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THURSDAY, March 25, 2021 (HealthDay News)
The experimental drug is called vosoritide. By tamping down overactive growth plate signaling that impedes bone growth, the drug seeks to offer affected children the possibility of greater height and improved proportions.
"Currently, there are no treatments that are targeted at its source," said study author Dr. Ravi Savarirayan. Left untreated, patients experience medical and functional complications, he said, including spinal column narrowing (spinal stenosis), spinal cord compression and bowed legs.
But a daily dose of the investigational drug -- administered to nearly 120 children for two years -- translated into height gains among patients 5 to 18 years old.
Prior to the study, the children had gained an average of 1.67 inches in height a year. But one year into the trial, yearly height gains averaged 2.23 inches. The gains continued over a second year of treatment, dipping slightly to 2.19 in additional height a year, on average.
"We found daily treatment increased growth to the rate approximating those without the condition," said Savarirayan, a professor and clinical geneticist with the Murdoch Children's Research Institute at Royal Children's Hospital in Parkville, Australia.
The drug also appeared to improve body proportions and was safe and durable, meaning the benefit did not appear to wane over time.
The study team noted that achondroplasia is the most common driver of disproportionate short stature. Children with the condition tend to have short limbs and average trunk length. Their maximum height is typically under 4 feet 6 inches.
Savarirayan said the genetic condition affects roughly 360,000 people around the world, and that the drug under study is only designed to address this particular condition, not short stature in general.
Dr. Alan Rogol is professor emeritus of pediatrics and pharmacology at the University of Virginia and a former vice president of The Endocrine Society. He said, "This is the most common cause out of at least 1,000 different causes of disproportionate short stature." But it's critical to distinguish between the condition and efforts to treat it, on the one hand, and simply being short on the other, he added.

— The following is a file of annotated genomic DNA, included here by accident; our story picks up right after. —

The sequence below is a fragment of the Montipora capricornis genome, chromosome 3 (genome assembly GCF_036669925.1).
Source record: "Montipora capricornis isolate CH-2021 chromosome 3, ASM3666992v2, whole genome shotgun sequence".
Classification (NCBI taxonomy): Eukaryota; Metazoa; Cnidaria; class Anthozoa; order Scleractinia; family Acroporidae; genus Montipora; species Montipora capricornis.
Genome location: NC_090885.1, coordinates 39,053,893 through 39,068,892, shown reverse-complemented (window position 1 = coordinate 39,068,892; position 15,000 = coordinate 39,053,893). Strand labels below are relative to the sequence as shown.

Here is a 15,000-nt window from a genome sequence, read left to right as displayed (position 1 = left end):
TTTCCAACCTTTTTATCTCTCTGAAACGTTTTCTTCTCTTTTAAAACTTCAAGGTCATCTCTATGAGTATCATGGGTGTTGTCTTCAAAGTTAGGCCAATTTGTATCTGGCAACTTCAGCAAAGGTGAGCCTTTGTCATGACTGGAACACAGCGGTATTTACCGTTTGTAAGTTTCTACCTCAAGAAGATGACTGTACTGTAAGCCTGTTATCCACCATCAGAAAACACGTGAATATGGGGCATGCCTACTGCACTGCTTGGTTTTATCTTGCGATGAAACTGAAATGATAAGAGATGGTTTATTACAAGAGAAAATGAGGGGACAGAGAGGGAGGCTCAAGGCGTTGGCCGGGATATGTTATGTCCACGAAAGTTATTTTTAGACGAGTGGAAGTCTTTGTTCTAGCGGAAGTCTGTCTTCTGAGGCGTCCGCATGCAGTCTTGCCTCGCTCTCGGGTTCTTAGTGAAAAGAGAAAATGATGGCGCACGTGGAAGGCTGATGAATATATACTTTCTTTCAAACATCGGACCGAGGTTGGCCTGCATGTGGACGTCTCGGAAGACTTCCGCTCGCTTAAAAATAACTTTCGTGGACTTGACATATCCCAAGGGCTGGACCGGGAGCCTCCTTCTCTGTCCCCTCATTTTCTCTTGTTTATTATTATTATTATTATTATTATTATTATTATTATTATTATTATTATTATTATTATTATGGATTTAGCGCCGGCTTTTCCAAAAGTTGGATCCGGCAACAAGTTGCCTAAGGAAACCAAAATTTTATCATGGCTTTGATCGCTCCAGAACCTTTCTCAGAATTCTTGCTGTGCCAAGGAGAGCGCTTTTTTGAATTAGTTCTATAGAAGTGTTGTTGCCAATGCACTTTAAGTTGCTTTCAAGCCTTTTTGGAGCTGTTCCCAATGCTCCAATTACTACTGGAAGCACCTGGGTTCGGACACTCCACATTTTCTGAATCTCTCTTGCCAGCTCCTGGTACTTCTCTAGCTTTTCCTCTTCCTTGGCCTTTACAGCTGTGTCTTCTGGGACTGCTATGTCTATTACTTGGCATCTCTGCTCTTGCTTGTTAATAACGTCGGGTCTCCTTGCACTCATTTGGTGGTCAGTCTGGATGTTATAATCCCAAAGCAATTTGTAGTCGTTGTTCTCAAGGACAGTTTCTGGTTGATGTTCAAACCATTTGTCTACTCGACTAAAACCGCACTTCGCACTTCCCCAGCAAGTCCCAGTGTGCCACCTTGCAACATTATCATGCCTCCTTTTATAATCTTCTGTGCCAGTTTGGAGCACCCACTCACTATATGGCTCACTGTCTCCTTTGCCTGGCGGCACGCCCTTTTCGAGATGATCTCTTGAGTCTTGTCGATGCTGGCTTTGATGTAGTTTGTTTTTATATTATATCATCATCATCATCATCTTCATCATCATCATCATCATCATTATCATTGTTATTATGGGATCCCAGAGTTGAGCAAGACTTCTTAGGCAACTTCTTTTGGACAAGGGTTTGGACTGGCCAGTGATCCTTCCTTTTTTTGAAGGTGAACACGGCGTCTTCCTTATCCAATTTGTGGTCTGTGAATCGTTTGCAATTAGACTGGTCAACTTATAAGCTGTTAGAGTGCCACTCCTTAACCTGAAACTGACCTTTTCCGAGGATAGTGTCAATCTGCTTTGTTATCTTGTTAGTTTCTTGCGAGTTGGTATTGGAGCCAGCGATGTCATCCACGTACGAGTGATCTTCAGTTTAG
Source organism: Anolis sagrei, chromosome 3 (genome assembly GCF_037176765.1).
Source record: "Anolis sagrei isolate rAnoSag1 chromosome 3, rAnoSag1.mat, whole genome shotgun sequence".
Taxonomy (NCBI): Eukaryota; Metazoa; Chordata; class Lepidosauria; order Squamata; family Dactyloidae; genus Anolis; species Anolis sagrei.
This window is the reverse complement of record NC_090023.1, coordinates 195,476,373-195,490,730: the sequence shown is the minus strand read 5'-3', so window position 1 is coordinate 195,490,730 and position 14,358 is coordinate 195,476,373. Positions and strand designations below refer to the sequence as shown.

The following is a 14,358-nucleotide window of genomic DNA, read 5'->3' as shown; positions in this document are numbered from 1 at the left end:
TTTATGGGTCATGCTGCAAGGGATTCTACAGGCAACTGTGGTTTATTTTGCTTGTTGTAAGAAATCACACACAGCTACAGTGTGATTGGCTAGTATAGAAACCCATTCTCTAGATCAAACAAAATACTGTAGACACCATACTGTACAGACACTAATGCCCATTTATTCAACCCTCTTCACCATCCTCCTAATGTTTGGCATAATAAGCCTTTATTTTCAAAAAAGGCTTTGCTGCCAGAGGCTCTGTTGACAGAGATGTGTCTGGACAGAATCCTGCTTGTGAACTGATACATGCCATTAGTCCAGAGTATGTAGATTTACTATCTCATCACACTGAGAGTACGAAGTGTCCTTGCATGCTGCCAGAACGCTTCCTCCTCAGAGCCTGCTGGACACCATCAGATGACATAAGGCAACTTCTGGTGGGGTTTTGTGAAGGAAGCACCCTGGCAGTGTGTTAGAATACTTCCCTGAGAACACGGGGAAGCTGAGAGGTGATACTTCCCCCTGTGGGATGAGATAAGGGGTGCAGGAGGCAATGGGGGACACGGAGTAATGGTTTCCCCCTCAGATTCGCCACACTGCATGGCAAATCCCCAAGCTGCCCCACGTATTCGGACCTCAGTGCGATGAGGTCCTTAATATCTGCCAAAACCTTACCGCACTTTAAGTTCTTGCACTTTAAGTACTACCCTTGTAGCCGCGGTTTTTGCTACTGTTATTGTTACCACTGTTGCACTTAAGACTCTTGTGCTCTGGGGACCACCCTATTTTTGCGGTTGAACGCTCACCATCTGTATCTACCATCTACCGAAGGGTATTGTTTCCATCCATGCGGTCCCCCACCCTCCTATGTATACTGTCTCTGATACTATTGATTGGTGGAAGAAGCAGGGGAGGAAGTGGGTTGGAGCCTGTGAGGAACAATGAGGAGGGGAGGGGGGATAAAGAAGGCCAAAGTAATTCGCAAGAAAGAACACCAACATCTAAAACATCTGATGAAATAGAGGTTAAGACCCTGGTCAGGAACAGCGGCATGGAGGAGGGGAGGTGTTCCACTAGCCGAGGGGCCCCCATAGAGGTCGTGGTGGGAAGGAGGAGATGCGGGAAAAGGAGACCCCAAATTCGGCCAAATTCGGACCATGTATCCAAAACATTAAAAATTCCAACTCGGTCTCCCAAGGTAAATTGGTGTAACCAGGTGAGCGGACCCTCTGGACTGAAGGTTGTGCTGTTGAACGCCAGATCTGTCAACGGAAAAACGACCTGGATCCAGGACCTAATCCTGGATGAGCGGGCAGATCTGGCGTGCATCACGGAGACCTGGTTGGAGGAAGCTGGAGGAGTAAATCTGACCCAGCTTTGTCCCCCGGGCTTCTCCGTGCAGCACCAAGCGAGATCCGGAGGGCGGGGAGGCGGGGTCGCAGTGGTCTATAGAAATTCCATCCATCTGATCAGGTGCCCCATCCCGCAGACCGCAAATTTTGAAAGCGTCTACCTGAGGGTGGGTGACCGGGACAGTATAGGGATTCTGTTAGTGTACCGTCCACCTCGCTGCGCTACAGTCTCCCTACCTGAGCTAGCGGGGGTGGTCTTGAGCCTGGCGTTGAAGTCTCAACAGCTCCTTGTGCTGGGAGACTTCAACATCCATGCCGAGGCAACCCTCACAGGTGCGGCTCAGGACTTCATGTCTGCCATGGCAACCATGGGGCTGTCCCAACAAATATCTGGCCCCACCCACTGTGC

"Healthy short people are proportionate, and everything works," Rogol noted. "People with this condition have very small hands and feet, a relatively large head, and have a very difficult time with their spine, especially at both ends. And they're more likely to have serious complications, including sleep apnea, obesity and difficulty with activities of daily living and developmental delays."
Many of those concerns can, in fact, be addressed, Rogol said. But for growth itself there has been little in the offing for achondroplasia patients.
"There is growth hormone, but it's only approved in Japan, nowhere else, and if it is effective in making patients taller, it is a minor league effect," he said.
"And then there's limb lengthening, which means breaking the legs, breaking the arms, putting in a metal distractor between the two ends, and cranking it up a few tenths of a millimeter every few days," Rogol said.
"With this, you can get limb lengthening and growth," he acknowledged. "It's a legitimate procedure. There are some good doctors who do this. But it usually goes on six to 12 months, and it's a horrific procedure with tremendous side effects. It's not anything that the faint of heart should do without some serious consideration."
As for vosoritide, Rogol cautioned that "it's not whether it works or not, but how well. There's no question that the children had a height growth velocity that was greater than it was before. But the difference after a year or two is very, very small. It's only marginally significant. So it's a value judgment that the parents are going to have to make."
And there are philosophical considerations as well, he added, given that there's an argument to be made that "little people are fine as they are, are supposed to be little, and don't need anything to be done about it."
According to Savarirayan, vosoritide is under review by both the U.S. Food and Drug Administration and the European Medicines Agency. The research was funded by BioMarin, the drug's maker. The findings were presented Saturday at a virtual meeting of The Endocrine Society.
Data and conclusions presented at meetings should be considered preliminary until published in a peer-reviewed medical journal.
There's more on achondroplasia at the U.S. National Center for Advancing Translational Sciences.
SOURCES: Ravi Savarirayan, MD, professor and clinical geneticist, Murdoch Children's Research Institute at Royal Children's Hospital in Parkville, Australia; Alan D. Rogol, MD, PhD, professor emeritus, pediatrics and pharmacology, University of Virginia, and former vice president, The Endocrine Society; The Endocrine Society, virtual annual meeting, March 22 to 23, 2021
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